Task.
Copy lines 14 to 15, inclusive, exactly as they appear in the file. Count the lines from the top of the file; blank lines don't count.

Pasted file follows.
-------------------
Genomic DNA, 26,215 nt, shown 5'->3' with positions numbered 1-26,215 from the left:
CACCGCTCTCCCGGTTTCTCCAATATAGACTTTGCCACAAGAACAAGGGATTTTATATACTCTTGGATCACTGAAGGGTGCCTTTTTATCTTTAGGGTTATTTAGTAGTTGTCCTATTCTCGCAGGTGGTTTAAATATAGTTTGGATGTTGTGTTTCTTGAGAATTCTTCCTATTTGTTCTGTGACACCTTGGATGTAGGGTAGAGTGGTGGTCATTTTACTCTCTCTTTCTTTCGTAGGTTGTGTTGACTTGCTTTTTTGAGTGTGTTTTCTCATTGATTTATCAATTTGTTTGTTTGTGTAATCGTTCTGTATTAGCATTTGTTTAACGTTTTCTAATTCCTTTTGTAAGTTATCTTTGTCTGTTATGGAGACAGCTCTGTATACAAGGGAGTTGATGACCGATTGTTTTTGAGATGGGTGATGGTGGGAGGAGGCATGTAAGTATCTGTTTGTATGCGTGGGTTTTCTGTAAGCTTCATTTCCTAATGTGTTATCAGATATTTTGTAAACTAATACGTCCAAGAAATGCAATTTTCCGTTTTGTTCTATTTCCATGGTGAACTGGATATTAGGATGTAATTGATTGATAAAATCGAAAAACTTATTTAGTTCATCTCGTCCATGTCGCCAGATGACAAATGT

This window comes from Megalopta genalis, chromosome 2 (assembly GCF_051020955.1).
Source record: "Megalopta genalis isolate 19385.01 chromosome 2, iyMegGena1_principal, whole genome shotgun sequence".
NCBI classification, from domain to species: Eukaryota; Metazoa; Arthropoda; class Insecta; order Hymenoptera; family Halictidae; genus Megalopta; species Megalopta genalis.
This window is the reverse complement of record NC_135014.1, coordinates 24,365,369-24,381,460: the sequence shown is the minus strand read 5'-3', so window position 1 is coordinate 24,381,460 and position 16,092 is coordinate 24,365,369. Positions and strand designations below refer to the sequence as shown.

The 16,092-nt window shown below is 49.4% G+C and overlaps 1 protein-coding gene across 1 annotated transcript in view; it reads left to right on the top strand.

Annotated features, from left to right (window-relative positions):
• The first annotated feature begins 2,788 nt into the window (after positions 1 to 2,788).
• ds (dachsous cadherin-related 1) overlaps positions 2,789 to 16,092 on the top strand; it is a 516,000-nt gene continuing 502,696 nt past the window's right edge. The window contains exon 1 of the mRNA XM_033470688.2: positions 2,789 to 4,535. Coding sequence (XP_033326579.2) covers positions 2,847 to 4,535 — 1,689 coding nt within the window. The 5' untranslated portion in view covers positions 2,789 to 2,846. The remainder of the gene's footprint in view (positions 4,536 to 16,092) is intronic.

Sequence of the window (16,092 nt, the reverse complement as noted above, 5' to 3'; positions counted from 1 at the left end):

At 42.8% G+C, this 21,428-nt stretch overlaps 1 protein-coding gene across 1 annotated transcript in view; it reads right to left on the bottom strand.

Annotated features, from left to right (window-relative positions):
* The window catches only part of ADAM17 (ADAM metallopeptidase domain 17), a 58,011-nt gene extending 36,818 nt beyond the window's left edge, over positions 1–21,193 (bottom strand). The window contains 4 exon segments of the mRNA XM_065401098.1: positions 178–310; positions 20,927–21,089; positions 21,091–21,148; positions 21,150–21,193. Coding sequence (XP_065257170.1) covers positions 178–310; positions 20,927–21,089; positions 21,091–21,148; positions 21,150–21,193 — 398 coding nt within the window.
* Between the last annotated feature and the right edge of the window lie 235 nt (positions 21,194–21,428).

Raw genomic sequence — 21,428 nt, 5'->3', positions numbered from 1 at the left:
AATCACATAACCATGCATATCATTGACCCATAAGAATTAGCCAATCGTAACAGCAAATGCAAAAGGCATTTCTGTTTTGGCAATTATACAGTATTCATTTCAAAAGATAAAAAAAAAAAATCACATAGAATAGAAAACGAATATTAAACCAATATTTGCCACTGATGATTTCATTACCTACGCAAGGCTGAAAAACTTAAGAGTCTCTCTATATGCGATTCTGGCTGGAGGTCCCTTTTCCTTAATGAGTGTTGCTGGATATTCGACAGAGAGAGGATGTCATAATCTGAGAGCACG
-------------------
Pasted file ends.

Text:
* The window catches only part of ADAM17 (ADAM metallopeptidase domain 17), a 58,011-nt gene extending 36,818 nt beyond the window's left edge, over positions 1–21,193 (bottom strand). The window contains 4 exon segments of the mRNA XM_065401098.1: positions 178–310; positions 20,927–21,089; positions 21,091–21,148; positions 21,150–21,193. Coding sequence (XP_065257170.1) covers positions 178–310; positions 20,927–21,089; positions 21,091–21,148; positions 21,150–21,193 — 398 coding nt within the window.
* Between the last annotated feature and the right edge of the window lie 235 nt (positions 21,194–21,428).